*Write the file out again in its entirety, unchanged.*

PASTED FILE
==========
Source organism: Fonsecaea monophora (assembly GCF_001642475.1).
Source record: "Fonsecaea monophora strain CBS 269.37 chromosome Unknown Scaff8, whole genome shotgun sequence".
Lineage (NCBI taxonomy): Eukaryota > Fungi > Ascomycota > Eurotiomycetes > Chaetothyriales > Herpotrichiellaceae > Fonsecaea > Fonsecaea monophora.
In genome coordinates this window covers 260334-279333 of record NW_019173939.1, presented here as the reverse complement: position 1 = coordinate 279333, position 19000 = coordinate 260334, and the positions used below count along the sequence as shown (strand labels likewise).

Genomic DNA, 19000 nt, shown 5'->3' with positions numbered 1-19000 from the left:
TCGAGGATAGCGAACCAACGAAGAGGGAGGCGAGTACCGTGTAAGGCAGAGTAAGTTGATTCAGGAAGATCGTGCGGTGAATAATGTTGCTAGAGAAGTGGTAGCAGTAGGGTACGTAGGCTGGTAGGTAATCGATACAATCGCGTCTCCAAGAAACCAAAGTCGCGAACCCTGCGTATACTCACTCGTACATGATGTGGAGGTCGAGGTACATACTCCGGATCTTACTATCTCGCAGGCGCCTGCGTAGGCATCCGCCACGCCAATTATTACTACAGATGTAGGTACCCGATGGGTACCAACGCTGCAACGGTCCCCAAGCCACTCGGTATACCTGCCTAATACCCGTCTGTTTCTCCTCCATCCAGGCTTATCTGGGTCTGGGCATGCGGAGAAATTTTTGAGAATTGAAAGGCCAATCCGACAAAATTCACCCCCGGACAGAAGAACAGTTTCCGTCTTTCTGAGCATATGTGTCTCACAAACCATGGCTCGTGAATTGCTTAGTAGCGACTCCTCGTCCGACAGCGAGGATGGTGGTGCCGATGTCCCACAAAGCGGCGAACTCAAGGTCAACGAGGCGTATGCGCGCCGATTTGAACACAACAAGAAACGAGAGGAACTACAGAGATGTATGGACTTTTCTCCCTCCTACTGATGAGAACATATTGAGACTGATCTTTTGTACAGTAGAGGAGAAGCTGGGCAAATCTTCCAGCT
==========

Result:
Source organism: Fonsecaea monophora (assembly GCF_001642475.1).
Source record: "Fonsecaea monophora strain CBS 269.37 chromosome Unknown Scaff8, whole genome shotgun sequence".
Lineage (NCBI taxonomy): Eukaryota > Fungi > Ascomycota > Eurotiomycetes > Chaetothyriales > Herpotrichiellaceae > Fonsecaea > Fonsecaea monophora.
In genome coordinates this window covers 260334-279333 of record NW_019173939.1, presented here as the reverse complement: position 1 = coordinate 279333, position 19000 = coordinate 260334, and the positions used below count along the sequence as shown (strand labels likewise).

Genomic DNA, 19000 nt, shown 5'->3' with positions numbered 1-19000 from the left:
TCGAGGATAGCGAACCAACGAAGAGGGAGGCGAGTACCGTGTAAGGCAGAGTAAGTTGATTCAGGAAGATCGTGCGGTGAATAATGTTGCTAGAGAAGTGGTAGCAGTAGGGTACGTAGGCTGGTAGGTAATCGATACAATCGCGTCTCCAAGAAACCAAAGTCGCGAACCCTGCGTATACTCACTCGTACATGATGTGGAGGTCGAGGTACATACTCCGGATCTTACTATCTCGCAGGCGCCTGCGTAGGCATCCGCCACGCCAATTATTACTACAGATGTAGGTACCCGATGGGTACCAACGCTGCAACGGTCCCCAAGCCACTCGGTATACCTGCCTAATACCCGTCTGTTTCTCCTCCATCCAGGCTTATCTGGGTCTGGGCATGCGGAGAAATTTTTGAGAATTGAAAGGCCAATCCGACAAAATTCACCCCCGGACAGAAGAACAGTTTCCGTCTTTCTGAGCATATGTGTCTCACAAACCATGGCTCGTGAATTGCTTAGTAGCGACTCCTCGTCCGACAGCGAGGATGGTGGTGCCGATGTCCCACAAAGCGGCGAACTCAAGGTCAACGAGGCGTATGCGCGCCGATTTGAACACAACAAGAAACGAGAGGAACTACAGAGATGTATGGACTTTTCTCCCTCCTACTGATGAGAACATATTGAGACTGATCTTTTGTACAGTAGAGGAGAAGCTGGGCAAATCTTCCAGCT